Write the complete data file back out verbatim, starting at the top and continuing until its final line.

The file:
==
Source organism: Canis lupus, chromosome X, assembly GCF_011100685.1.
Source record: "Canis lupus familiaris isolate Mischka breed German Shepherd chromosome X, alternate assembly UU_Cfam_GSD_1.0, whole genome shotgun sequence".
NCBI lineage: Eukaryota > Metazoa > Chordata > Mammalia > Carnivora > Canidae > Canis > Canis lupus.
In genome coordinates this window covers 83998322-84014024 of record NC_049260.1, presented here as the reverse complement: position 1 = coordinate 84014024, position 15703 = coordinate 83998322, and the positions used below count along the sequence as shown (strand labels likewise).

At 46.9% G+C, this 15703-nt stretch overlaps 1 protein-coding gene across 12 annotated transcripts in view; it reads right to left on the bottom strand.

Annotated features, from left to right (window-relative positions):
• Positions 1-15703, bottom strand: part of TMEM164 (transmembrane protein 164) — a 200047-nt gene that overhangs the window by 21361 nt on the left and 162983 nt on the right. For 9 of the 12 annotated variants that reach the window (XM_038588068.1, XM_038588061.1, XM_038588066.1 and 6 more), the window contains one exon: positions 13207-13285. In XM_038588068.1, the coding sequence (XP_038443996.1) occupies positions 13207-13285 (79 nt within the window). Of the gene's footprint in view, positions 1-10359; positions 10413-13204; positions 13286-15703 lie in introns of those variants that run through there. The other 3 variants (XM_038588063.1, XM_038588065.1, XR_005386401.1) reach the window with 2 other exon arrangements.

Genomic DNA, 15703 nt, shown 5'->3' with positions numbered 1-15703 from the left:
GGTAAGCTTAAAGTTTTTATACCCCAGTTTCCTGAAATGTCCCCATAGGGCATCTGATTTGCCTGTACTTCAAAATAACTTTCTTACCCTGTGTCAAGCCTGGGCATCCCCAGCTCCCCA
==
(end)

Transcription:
Source organism: Canis lupus, chromosome X, assembly GCF_011100685.1.
Source record: "Canis lupus familiaris isolate Mischka breed German Shepherd chromosome X, alternate assembly UU_Cfam_GSD_1.0, whole genome shotgun sequence".
NCBI lineage: Eukaryota > Metazoa > Chordata > Mammalia > Carnivora > Canidae > Canis > Canis lupus.
In genome coordinates this window covers 83998322-84014024 of record NC_049260.1, presented here as the reverse complement: position 1 = coordinate 84014024, position 15703 = coordinate 83998322, and the positions used below count along the sequence as shown (strand labels likewise).

At 46.9% G+C, this 15703-nt stretch overlaps 1 protein-coding gene across 12 annotated transcripts in view; it reads right to left on the bottom strand.

Annotated features, from left to right (window-relative positions):
• Positions 1-15703, bottom strand: part of TMEM164 (transmembrane protein 164) — a 200047-nt gene that overhangs the window by 21361 nt on the left and 162983 nt on the right. For 9 of the 12 annotated variants that reach the window (XM_038588068.1, XM_038588061.1, XM_038588066.1 and 6 more), the window contains one exon: positions 13207-13285. In XM_038588068.1, the coding sequence (XP_038443996.1) occupies positions 13207-13285 (79 nt within the window). Of the gene's footprint in view, positions 1-10359; positions 10413-13204; positions 13286-15703 lie in introns of those variants that run through there. The other 3 variants (XM_038588063.1, XM_038588065.1, XR_005386401.1) reach the window with 2 other exon arrangements.

Genomic DNA, 15703 nt, shown 5'->3' with positions numbered 1-15703 from the left:
GGTAAGCTTAAAGTTTTTATACCCCAGTTTCCTGAAATGTCCCCATAGGGCATCTGATTTGCCTGTACTTCAAAATAACTTTCTTACCCTGTGTCAAGCCTGGGCATCCCCAGCTCCCCA